From the information in the texts and voicemails the two have received, these pouffes or possible aliens, are attracted to ethanol. This makes Su and Jack’s car a paperweight. The two freak out but develop a plan. They find a working car in Raph’s shed.

From here things really begin to unravel and get very strange. On their way away from the cabin, they see a pouffe kill two people. As Su and Jack are driving by, they realize this couple had a baby in their vehicle and Su and Jack decide they need to try and save him.

While saving the baby and trying to escape these pouffes, a pouffe attacks Jack.

Will he survive? Do they both escape? What is going on?

This is billed as a comedy and it is mildly funny; let me stress mildy. The first two acts are relatively strong and actually pretty good. It’s the third act where this movie lost me. It just gets too weird, with too many strange turns that didn’t seems to add to the overall plot of the story.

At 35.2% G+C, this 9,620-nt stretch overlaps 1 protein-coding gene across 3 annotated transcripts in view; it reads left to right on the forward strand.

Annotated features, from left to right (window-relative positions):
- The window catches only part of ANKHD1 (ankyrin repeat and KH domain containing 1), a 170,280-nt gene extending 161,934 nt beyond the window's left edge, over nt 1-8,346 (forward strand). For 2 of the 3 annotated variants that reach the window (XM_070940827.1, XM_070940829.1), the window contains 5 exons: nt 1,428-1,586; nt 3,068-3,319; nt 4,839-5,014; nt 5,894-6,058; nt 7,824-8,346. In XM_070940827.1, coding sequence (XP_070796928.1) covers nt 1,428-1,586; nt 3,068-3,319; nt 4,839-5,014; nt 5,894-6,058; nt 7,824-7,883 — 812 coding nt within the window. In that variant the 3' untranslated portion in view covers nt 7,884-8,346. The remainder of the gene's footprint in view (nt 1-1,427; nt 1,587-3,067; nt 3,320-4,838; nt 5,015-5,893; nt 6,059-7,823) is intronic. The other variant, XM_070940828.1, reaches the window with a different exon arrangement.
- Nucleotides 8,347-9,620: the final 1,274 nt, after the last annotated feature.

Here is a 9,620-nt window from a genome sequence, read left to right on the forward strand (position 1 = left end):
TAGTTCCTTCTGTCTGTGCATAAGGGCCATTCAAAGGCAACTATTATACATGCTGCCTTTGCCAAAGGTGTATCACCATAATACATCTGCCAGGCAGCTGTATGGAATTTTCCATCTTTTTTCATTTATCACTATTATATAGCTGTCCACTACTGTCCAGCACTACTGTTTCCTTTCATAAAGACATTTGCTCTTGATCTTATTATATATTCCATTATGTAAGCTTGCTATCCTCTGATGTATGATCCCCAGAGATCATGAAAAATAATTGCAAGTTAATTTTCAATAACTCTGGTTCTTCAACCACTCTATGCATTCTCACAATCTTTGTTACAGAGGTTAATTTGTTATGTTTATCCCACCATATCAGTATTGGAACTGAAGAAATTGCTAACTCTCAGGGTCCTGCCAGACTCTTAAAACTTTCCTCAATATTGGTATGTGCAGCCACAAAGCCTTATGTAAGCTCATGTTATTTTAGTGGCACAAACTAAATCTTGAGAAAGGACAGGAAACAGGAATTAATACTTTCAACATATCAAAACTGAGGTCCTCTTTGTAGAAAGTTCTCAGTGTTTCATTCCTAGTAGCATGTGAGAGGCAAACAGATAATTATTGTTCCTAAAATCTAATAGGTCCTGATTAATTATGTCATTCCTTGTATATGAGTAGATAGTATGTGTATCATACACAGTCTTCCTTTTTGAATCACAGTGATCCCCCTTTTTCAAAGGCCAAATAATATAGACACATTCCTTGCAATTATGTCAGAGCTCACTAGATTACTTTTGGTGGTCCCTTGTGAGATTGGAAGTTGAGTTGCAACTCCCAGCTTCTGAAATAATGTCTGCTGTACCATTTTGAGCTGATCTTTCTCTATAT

I rented this movie and while it wasn’t a total bust, I would save yourself from “Save Yourselves.” <

Friday, October 16, 2020

Movie Review: Netflix’s ‘Hubie Halloween’ delivers laughs, frights and a familiar feel

By Matt Pascarella

The character of Hubie Dubois may be new to the screen, but in Adam Sandler’s ‘Hubie Halloween’ Sandler, who plays Hubie, brings a very familiar feel from his past movies, like “Billy Madison” and “Happy Gilmore”, to this new character’s story. Several big names, and a few surprise cameos, round out the cast of this relatively new, hilariously spooky Netflix film.

It begins with orderly Hal L. discovering someone has escaped from the psych ward in Salem, Massachusetts.

It’s the day before Halloween and Hubie (Sandler) is preparing for the big day. Hubie is a laughing stock around town. Everyone, kids included, constantly tease and are mean to him.

Hubie meets Walter Lambert (Steve Buscemi) who has moved in next door to Hubie and seems very nice, but Hubie soon notices something is off about Lambert.

Hubie lives with his mother (June Squibb) who tells him he needs to stick up for himself more. The only person who doesn’t tease him is Violet Valentine (Julie Bowen) who he has had a crush on for many years.